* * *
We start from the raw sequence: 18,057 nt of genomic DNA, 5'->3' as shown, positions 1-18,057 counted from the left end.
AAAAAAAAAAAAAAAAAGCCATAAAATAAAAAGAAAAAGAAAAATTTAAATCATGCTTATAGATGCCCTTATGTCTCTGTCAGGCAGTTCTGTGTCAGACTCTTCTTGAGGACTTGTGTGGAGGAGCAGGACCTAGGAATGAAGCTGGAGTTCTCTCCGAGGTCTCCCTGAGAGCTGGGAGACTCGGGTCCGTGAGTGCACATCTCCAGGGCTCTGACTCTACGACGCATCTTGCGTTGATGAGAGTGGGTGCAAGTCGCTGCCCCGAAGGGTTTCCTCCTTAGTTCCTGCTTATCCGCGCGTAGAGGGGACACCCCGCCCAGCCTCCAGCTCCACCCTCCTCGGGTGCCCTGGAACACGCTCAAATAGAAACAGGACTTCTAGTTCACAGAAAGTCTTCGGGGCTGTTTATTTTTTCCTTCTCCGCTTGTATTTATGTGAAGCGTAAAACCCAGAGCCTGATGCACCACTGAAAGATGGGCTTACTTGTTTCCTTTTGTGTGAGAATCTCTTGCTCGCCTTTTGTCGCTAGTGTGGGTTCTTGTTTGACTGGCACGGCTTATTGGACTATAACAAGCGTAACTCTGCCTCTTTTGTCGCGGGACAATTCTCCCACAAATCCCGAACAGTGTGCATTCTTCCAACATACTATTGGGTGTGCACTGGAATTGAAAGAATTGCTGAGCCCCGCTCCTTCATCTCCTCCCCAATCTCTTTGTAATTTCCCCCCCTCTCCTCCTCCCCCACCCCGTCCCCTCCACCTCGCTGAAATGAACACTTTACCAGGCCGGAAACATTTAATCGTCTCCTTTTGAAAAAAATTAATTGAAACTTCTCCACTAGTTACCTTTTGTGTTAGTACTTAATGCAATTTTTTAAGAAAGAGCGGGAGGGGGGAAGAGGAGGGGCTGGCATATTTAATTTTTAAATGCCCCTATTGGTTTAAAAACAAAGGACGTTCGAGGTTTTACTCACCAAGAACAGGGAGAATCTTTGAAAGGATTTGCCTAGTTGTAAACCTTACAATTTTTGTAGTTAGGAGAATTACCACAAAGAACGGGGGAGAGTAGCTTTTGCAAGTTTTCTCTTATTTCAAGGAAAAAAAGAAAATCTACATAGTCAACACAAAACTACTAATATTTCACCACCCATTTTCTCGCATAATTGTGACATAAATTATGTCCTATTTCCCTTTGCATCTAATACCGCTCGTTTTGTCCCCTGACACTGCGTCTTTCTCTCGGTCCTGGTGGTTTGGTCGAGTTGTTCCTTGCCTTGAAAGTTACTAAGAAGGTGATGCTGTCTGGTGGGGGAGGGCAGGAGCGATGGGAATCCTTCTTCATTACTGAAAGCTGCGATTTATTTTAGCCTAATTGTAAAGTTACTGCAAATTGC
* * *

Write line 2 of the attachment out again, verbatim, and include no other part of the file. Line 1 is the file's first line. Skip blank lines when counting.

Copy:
AAAAAAAAAAAAAAAAAGCCATAAAATAAAAAGAAAAAGAAAAATTTAAATCATGCTTATAGATGCCCTTATGTCTCTGTCAGGCAGTTCTGTGTCAGACTCTTCTTGAGGACTTGTGTGGAGGAGCAGGACCTAGGAATGAAGCTGGAGTTCTCTCCGAGGTCTCCCTGAGAGCTGGGAGACTCGGGTCCGTGAGTGCACATCTCCAGGGCTCTGACTCTACGACGCATCTTGCGTTGATGAGAGTGGGTGCAAGTCGCTGCCCCGAAGGGTTTCCTCCTTAGTTCCTGCTTATCCGCGCGTAGAGGGGACACCCCGCCCAGCCTCCAGCTCCACCCTCCTCGGGTGCCCTGGAACACGCTCAAATAGAAACAGGACTTCTAGTTCACAGAAAGTCTTCGGGGCTGTTTATTTTTTCCTTCTCCGCTTGTATTTATGTGAAGCGTAAAACCCAGAGCCTGATGCACCACTGAAAGATGGGCTTACTTGTTTCCTTTTGTGTGAGAATCTCTTGCTCGCCTTTTGTCGCTAGTGTGGGTTCTTGTTTGACTGGCACGGCTTATTGGACTATAACAAGCGTAACTCTGCCTCTTTTGTCGCGGGACAATTCTCCCACAAATCCCGAACAGTGTGCATTCTTCCAACATACTATTGGGTGTGCACTGGAATTGAAAGAATTGCTGAGCCCCGCTCCTTCATCTCCTCCCCAATCTCTTTGTAATTTCCCCCCCTCTCCTCCTCCCCCACCCCGTCCCCTCCACCTCGCTGAAATGAACACTTTACCAGGCCGGAAACATTTAATCGTCTCCTTTTGAAAAAAATTAATTGAAACTTCTCCACTAGTTACCTTTTGTGTTAGTACTTAATGCAATTTTTTAAGAAAGAGCGGGAGGGGGGAAGAGGAGGGGCTGGCATATTTAATTTTTAAATGCCCCTATTGGTTTAAAAACAAAGGACGTTCGAGGTTTTACTCACCAAGAACAGGGAGAATCTTTGAAAGGATTTGCCTAGTTGTAAACCTTACAATTTTTGTAGTTAGGAGAATTACCACAAAGAACGGGGGAGAGTAGCTTTTGCAAGTTTTCTCTTATTTCAAGGAAAAAAAGAAAATCTACATAGTCAACACAAAACTACTAATATTTCACCACCCATTTTCTCGCATAATTGTGACATAAATTATGTCCTATTTCCCTTTGCATCTAATACCGCTCGTTTTGTCCCCTGACACTGCGTCTTTCTCTCGGTCCTGGTGGTTTGGTCGAGTTGTTCCTTGCCTTGAAAGTTACTAAGAAGGTGATGCTGTCTGGTGGGGGAGGGCAGGAGCGATGGGAATCCTTCTTCATTACTGAAAGCTGCGATTTATTTTAGCCTAATTGTAAAGTTACTGCAAATTGC